posted by katyggls at 7:56 PM on January 27, 2006

i just wanted to add my own experience with getting my impacted wisdom teeth out.

my pop's a physician. he has medical "friends." a previous dentist "friend" had shot some xrays of my teef and found the impacted wisdom teef. a plan was formed, with me saying that i'd think about how i'd like to get em removed.

after consulting with my friends, i decided i'd get general anesthetic-- complete knockout! sounded great: go to sleep, wake up, and not remember sounds of drills, or the feeling of pliers, or the poppoppop of various connective tissues being ripped apart.

fast forward a couple of months to xmas holidays. it's dec 31. everything's closed, but pop sez: hey son, you know, this dentist dood i know can look at yr teef again and see if you really need to get em taken out why don't we go?

"just to look, right?"
just to look, son.
"i want to be KNOCKED OUT for this."
of course, son. it's your teef.

so we go to this dentist friend's office. it looks closed, but the dood's there. i hop in the chair. he looks around. at some point, someone made the decision that the teef had to be taken out ASAP. i think i froze up in terror and didn't resist, and a mask was put over my face.

ah, laughing gas!

only, i was congested. so, like, i kept coming in and out of consciousness. for the most part, i didn't really feel any pain after a ton of novocaine was injected, but i knew my body was registering that pain, because i could feel tears stream down my face.

i remember moaning, and i remember my pop holding down my legs. i remember arriving home, and then i remember being woken up by my mom. she wished me a happy new year, and then gave me another tylenol #3.

for the next couple of weeks, i had big pockets in my gums. i had to swish water vigorously to get food chunks out of them. for some reason, i'm thinking of chunks of chiknuggs from mcdonald's.

the end.
posted by herrdoktor at 10:34 PM on January 27, 2006

Yup, they're about to yank a bunch of 'em, so get set for some couch time and Lortabs.
posted by BitterOldPunk at 1:43 AM on January 28, 2006

My wife has this problem... some baby teeth with an adult tooth in the roof of her mouth. She's never had a dentist deal with this, so I'll tell her to keep an eye on this thread. I don't think it's caused her any problems so far though.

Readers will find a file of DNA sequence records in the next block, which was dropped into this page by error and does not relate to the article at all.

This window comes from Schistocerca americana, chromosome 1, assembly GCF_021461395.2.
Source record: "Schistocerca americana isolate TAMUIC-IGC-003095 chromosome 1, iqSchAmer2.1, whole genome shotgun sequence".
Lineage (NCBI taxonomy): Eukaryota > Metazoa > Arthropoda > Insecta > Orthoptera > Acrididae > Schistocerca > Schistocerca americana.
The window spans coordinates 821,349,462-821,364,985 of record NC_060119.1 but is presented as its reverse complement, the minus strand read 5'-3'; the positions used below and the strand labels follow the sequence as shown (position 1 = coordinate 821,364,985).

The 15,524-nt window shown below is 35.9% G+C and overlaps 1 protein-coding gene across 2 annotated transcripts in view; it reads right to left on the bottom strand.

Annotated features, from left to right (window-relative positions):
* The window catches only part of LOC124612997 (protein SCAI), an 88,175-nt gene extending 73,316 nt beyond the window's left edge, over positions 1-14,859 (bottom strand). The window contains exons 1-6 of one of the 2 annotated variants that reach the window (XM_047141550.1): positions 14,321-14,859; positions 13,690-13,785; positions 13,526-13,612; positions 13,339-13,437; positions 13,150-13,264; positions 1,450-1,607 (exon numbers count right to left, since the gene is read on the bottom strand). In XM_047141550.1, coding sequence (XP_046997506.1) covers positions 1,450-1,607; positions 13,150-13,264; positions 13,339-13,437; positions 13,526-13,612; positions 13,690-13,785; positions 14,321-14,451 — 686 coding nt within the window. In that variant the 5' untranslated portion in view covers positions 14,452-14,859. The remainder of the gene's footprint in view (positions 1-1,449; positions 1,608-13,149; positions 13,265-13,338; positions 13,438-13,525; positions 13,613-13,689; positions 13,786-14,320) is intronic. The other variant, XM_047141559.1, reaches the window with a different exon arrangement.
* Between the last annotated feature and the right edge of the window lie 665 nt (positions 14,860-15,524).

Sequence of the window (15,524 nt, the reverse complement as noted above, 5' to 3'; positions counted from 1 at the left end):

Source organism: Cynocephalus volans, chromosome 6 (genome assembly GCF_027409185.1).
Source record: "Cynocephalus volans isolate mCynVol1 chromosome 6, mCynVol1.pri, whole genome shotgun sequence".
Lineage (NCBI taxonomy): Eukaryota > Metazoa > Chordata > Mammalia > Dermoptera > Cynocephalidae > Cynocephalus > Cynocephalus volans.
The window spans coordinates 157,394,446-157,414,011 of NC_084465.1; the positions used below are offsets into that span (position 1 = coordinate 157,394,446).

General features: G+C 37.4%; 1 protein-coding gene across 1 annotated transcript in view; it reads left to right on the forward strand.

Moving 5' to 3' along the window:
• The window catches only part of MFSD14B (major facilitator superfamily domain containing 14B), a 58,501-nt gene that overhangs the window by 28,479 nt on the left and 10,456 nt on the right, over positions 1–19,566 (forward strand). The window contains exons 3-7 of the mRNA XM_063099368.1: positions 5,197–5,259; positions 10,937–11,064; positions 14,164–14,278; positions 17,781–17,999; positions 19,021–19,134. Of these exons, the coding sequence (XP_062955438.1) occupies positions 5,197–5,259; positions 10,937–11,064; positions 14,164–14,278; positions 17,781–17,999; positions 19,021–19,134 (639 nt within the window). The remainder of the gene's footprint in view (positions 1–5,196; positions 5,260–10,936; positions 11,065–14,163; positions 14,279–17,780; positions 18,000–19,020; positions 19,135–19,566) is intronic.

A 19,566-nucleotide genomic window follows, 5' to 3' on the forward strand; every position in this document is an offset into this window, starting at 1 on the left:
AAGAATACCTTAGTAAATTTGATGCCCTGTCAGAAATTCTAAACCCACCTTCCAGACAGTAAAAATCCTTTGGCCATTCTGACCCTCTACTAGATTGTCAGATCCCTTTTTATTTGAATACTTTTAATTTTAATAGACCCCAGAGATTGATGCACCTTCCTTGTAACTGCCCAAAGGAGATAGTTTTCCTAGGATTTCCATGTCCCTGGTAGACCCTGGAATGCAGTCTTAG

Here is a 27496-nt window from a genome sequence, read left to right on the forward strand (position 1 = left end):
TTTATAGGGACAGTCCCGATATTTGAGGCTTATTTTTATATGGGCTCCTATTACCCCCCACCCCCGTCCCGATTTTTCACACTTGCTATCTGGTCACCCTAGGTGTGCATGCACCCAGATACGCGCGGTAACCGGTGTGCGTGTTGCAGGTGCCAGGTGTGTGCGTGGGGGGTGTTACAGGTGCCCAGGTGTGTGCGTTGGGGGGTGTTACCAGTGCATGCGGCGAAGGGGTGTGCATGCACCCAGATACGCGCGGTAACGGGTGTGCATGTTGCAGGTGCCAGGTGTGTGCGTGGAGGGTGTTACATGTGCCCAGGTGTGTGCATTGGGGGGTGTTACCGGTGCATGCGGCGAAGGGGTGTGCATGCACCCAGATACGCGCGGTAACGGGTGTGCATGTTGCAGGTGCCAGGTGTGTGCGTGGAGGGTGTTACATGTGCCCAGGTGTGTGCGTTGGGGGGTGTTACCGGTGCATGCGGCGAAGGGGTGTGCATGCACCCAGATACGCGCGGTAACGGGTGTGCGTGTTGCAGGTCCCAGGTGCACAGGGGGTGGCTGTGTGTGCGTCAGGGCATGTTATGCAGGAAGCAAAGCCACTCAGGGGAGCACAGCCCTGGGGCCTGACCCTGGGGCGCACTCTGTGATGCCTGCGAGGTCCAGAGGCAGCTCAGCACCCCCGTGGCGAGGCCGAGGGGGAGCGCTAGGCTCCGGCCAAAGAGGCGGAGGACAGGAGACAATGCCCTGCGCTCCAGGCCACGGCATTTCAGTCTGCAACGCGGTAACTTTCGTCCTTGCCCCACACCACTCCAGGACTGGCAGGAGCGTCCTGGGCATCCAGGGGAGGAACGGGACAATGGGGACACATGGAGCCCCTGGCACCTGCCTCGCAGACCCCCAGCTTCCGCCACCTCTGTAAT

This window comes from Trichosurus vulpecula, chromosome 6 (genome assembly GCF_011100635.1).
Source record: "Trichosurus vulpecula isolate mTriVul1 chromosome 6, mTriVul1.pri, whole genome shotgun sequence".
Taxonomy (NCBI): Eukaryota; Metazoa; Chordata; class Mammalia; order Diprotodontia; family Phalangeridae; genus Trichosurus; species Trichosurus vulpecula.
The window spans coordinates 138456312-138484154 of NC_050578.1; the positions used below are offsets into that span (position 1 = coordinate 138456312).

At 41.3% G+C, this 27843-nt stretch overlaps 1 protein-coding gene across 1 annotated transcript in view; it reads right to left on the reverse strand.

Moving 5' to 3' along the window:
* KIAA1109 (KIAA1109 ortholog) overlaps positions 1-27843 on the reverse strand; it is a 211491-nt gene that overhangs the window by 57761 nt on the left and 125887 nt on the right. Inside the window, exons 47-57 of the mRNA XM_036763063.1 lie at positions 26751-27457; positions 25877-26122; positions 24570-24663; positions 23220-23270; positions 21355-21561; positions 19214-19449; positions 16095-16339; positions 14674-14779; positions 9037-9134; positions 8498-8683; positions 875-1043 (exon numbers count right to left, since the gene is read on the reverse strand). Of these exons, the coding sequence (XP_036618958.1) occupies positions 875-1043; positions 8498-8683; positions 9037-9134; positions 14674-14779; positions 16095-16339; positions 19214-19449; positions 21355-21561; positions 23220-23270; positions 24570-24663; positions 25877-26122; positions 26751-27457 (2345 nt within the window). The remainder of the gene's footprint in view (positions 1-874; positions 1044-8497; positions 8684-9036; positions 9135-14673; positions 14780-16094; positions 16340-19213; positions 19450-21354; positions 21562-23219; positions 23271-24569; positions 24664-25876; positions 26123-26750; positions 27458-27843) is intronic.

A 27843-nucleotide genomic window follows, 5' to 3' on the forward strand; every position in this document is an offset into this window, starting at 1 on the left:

posted by BobsterLobster at 11:34 AM on January 28, 2006

Waiting is a bad idea. I waited to get my wisdom teeth out and the infection HURT - it felt like I had been punched in the jaw, even with Vicodin. Had to wait till the infection was cleared up.

Herrdoktor - I sympathize. I wanted to be out, but at the last minute they had a heck of a time finding a vein for the IV, so they kept me awake without telling me they were going to. (Or at least that's why I understand they kept me awake, but they did get the IV in, so I don't know what the problem was.) When I told my regular dentist what the oral surgeon had done, he was all "well it was probably safer for you to stay awake." Safer or not, he shouldn't have lied to me and told me I was going to be asleep unless he could promise it.
posted by IndigoRain at 8:33 PM on January 28, 2006

I had the same thing done as padraigin (and half the other people on here). This was only 3 years ago, so apparently the methods haven't changed. The pain of pulling those teeth down was unbelievable, so be happy that won't be your case, juniper.
Orthodontics and just having teeth pulled isn't so bad. Having teeth pulled down by regular brackets isn't that horrible (you get used to the dull pain after the first time or two), and pulled teeth eventually heal. I'd say do it now, since you may later regret it if you don't.
posted by denimflavored at 12:43 PM on January 30, 2006

I'M 29 and I JUST REMOVE MY 2 CANINES BABY Teeth and I'm pulling down the permanent ones. I just hope they come down.

I removed my wisdom teeth and I had braces on for one year before I removed my baby teeth. It was a complicated surgery, but now I have to wait.

I have a chain attached to each permanent teeth. After 3 months I can see the tip of the left size one, but the right size still inside the gum.

According to the doctor it will take from 8 months to one year for the teeth to come down.

I waited too long, but i always wanted to do it. I'm trying to stay as positive as I can.

I will keep you informed.

NY - Janaina Oliveira
posted by janerjbr at 3:39 PM on October 29, 2006 [1 favorite]